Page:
Textile Society of America


Date of this Version



Published in Textile Society of America 2014 Biennial Symposium Proceedings: New Directions: Examining the Past, Creating the Future, Los Angeles, California, September 10–14, 2014,


Copyright 2014 by the author(s).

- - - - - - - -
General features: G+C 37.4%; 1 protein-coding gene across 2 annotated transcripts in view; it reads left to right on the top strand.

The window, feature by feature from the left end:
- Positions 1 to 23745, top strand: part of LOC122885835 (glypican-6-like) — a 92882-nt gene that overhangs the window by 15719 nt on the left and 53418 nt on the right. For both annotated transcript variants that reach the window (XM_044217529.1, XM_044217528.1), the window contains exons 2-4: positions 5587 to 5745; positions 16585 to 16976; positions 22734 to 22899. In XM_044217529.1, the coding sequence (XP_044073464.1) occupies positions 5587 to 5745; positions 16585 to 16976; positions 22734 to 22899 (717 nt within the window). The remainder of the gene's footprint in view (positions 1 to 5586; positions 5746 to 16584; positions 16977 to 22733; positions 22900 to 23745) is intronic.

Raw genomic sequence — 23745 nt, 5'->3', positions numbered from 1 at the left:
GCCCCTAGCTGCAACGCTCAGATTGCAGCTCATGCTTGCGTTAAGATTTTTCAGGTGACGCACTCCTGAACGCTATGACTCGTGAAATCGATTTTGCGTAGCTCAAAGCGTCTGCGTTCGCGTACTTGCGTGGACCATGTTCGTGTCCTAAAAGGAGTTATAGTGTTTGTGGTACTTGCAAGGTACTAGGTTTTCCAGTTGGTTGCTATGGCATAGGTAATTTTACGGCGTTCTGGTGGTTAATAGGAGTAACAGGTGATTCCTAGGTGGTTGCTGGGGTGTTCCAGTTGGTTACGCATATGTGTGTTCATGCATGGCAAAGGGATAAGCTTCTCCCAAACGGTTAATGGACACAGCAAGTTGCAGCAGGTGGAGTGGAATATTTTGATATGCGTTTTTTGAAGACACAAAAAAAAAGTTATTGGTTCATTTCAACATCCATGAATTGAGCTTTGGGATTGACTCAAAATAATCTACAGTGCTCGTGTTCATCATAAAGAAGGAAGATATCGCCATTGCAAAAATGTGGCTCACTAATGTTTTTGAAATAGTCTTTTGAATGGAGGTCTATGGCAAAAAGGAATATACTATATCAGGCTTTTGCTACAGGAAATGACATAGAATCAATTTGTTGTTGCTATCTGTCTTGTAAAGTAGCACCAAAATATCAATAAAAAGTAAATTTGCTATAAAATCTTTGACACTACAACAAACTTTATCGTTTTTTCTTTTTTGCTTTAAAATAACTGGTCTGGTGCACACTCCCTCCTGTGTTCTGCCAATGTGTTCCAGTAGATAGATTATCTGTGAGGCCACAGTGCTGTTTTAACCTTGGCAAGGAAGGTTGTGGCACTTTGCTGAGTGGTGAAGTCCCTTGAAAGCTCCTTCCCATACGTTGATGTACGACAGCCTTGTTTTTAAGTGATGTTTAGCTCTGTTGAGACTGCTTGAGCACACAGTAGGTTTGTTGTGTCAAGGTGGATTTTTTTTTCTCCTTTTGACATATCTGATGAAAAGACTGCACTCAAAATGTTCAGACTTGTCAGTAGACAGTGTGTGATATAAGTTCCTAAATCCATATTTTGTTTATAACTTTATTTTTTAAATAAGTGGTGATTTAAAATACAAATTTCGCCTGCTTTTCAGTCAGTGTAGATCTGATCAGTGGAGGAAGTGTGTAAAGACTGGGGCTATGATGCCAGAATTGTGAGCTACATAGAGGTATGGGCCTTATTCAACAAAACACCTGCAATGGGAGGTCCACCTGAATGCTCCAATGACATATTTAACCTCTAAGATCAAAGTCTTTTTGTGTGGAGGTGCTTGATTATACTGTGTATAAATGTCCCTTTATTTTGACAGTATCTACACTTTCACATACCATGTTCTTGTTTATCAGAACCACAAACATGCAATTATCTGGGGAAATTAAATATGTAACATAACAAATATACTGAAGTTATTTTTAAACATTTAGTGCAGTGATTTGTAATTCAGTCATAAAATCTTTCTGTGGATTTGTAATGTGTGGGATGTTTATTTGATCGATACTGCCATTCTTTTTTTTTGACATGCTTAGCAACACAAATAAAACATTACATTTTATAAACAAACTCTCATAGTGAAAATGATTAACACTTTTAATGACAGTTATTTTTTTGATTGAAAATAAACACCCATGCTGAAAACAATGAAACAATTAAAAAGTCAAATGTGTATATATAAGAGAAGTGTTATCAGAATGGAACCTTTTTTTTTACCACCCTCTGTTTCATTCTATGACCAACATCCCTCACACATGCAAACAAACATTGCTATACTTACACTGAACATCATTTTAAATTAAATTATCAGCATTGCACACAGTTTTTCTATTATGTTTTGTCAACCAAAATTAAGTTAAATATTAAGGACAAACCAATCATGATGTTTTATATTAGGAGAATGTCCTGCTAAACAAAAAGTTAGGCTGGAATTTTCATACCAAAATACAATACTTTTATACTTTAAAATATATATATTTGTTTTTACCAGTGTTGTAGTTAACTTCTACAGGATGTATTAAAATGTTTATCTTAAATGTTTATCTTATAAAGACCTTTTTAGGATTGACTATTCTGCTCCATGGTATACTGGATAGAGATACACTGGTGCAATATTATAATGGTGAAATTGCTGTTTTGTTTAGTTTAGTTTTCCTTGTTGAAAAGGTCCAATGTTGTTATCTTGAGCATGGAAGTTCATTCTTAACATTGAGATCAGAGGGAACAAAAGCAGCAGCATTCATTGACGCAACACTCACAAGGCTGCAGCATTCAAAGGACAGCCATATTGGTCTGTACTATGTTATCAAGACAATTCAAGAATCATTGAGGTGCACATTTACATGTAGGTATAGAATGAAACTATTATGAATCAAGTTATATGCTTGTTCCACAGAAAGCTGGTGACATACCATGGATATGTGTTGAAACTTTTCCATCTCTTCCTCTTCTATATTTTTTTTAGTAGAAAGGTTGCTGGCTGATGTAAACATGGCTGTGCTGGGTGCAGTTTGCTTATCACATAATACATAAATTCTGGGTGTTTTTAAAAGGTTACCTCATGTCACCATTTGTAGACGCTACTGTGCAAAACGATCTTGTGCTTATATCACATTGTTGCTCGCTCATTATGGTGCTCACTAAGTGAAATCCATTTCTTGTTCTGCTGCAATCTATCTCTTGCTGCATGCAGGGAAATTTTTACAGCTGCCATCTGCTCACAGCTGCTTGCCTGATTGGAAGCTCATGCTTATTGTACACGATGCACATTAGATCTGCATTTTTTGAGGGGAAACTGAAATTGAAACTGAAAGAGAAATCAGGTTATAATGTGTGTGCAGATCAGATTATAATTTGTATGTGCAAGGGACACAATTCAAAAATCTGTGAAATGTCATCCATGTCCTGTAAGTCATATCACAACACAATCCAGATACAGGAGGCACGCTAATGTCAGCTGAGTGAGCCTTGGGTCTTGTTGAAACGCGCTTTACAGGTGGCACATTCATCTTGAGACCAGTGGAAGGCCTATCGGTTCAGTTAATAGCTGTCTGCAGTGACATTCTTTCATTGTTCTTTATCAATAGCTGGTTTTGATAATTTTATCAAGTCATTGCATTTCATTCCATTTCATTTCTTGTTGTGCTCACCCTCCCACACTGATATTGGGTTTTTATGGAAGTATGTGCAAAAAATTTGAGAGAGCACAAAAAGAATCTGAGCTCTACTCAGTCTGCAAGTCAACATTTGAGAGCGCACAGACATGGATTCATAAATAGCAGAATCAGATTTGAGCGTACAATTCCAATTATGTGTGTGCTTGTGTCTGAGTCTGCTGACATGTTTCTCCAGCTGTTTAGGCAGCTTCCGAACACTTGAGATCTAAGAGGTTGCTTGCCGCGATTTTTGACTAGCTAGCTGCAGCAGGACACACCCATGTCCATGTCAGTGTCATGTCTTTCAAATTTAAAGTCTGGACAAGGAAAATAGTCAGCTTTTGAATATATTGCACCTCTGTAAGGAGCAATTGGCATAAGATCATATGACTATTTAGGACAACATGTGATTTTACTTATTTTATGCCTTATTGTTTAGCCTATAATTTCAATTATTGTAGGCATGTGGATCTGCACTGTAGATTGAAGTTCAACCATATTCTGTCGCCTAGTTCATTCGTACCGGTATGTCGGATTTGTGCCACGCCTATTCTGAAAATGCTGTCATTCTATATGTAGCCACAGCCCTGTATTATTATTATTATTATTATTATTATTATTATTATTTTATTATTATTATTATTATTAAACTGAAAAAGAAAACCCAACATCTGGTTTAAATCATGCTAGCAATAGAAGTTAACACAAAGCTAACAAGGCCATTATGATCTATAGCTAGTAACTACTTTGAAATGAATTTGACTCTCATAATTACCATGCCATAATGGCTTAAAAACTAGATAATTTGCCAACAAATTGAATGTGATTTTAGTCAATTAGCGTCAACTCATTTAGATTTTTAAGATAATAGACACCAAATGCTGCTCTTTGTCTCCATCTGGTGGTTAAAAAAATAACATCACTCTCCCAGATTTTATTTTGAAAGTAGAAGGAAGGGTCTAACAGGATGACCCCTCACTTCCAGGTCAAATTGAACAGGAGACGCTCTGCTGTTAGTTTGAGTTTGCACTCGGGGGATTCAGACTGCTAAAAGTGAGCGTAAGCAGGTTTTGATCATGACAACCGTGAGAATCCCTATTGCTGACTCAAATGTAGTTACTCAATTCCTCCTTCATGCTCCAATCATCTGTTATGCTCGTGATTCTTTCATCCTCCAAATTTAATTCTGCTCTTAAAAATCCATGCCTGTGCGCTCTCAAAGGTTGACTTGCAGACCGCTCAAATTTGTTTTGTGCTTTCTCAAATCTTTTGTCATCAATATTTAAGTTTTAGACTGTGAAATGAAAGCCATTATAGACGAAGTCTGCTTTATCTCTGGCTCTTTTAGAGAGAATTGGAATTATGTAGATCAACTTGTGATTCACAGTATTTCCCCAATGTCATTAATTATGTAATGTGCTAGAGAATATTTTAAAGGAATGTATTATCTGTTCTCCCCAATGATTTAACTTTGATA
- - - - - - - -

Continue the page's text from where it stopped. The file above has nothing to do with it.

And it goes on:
Politicians and planners in Europe and America in the 1930s and 1940s were increasingly anxious about the availability of wool for military requirements and actively encouraged research into substitute fibres. Innovation energised by the needs of war informed the development of processes to transform proteins normally used for food (milk, soya, corn, and fish) or perceived as waste (egg whites, chicken feathers and slaughter-house products) into fibres. This paper explores both innovative technology and conceptual models of innovation as applied to substitute fibres which were intended to result in both technical and cultural shifts. Substitute innovation was used to modify existing technology used to produce regenerated cellulosic fibres was modified to make regenerated protein fibres. Moderately successful in the unusual economic conditions of war and marketed as modernistic, patriotic and utopian fibres, regenerated protein fibres lost their price advantage to competing petrochemical fibres. Their physical disadvantages outweighed their benefits and they rapidly faded from popular memory and are only scantily represented in museum collections. The brief trajectory of these fibres prompted a revision of the traditional conceptualisation of innovation as developed by Usher and Schumpeter. Innovation is influenced by producers’ technological and tacit knowledge and skills and public policies. A new model of substitute innovation is proposed here to aid understanding of attitudes to the acceptability of new fibres which is relevant for the development, marketing and popular acceptance of today’s regenerated protein fibres. This paper will be illustrated with case studies of American and English fibres including Aralac, made from milk, Henry Ford’s soyabean fibre, Ardil made from peanuts and today’s milk and soyabean fibres, promoted as innovative, environmentally sensitive and health-giving.